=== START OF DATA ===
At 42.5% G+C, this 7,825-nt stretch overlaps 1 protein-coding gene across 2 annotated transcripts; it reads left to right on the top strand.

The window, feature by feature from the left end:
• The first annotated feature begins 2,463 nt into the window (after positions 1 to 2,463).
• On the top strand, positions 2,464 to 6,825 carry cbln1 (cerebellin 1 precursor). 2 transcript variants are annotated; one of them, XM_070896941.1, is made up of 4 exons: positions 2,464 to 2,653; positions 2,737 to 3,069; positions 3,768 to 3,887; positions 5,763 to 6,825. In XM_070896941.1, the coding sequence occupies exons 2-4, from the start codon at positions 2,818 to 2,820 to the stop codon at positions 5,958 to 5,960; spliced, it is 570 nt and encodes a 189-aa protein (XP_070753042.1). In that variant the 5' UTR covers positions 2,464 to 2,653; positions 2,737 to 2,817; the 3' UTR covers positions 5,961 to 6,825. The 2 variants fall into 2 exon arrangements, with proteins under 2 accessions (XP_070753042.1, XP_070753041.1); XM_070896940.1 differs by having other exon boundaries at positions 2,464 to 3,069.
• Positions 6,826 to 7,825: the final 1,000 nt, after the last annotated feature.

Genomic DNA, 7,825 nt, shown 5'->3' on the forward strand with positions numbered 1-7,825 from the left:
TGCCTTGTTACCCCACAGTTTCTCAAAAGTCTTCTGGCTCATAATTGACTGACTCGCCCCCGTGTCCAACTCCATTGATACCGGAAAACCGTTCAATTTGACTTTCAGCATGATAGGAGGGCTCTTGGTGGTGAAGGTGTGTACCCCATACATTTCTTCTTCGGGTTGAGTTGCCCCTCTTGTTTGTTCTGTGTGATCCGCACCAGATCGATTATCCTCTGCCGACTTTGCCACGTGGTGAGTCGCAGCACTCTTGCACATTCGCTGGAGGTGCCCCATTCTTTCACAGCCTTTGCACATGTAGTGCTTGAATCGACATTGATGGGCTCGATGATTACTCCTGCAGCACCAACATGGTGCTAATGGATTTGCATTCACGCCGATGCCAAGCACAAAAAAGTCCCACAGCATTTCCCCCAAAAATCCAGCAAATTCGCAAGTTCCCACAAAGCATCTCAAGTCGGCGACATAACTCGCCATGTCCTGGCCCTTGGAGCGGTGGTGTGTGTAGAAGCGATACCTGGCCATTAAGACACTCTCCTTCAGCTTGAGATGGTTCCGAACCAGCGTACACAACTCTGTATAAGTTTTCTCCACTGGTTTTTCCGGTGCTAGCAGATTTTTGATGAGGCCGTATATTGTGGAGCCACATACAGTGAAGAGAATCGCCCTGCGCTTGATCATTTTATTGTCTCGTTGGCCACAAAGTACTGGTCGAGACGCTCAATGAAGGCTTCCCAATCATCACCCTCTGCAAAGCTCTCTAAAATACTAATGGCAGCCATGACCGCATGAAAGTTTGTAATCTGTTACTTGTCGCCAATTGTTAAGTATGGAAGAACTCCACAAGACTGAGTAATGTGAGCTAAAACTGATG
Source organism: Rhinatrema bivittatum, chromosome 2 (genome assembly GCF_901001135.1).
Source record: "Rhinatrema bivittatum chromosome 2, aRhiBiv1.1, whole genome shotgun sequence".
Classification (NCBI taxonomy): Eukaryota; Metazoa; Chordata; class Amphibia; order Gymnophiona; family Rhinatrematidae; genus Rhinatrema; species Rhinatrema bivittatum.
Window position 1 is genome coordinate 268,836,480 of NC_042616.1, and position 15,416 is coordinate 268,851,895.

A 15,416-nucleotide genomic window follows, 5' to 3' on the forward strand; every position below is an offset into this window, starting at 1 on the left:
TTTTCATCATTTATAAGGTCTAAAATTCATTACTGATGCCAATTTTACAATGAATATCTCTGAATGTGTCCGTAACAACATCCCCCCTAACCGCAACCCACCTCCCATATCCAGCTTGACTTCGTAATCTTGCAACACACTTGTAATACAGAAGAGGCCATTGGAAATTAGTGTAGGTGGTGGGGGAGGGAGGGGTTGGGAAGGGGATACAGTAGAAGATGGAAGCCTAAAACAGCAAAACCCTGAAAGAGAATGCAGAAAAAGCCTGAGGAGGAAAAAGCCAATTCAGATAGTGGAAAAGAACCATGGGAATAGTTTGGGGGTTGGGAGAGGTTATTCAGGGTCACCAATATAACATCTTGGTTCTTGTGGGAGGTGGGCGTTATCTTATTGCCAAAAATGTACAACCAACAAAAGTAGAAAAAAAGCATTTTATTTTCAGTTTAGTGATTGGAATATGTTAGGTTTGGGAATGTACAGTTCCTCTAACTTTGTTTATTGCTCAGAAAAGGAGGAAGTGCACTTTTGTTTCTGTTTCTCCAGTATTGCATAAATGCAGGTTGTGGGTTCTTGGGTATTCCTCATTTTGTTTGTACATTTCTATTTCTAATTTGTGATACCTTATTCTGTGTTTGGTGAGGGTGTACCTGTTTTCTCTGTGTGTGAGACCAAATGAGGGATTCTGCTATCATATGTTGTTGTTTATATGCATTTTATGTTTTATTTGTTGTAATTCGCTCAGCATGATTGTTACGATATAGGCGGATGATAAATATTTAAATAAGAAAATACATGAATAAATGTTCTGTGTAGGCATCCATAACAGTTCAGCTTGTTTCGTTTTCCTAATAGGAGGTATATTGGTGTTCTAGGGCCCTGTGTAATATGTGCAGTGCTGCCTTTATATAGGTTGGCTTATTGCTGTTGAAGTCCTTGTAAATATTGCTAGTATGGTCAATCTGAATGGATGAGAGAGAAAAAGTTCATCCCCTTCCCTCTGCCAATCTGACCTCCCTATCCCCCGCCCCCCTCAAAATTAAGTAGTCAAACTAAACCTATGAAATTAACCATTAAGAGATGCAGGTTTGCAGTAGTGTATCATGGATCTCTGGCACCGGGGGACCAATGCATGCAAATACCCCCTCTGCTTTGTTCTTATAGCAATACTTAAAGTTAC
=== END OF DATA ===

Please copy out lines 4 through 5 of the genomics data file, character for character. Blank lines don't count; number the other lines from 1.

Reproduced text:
• On the top strand, positions 2,464 to 6,825 carry cbln1 (cerebellin 1 precursor). 2 transcript variants are annotated; one of them, XM_070896941.1, is made up of 4 exons: positions 2,464 to 2,653; positions 2,737 to 3,069; positions 3,768 to 3,887; positions 5,763 to 6,825. In XM_070896941.1, the coding sequence occupies exons 2-4, from the start codon at positions 2,818 to 2,820 to the stop codon at positions 5,958 to 5,960; spliced, it is 570 nt and encodes a 189-aa protein (XP_070753042.1). In that variant the 5' UTR covers positions 2,464 to 2,653; positions 2,737 to 2,817; the 3' UTR covers positions 5,961 to 6,825. The 2 variants fall into 2 exon arrangements, with proteins under 2 accessions (XP_070753042.1, XP_070753041.1); XM_070896940.1 differs by having other exon boundaries at positions 2,464 to 3,069.
• Positions 6,826 to 7,825: the final 1,000 nt, after the last annotated feature.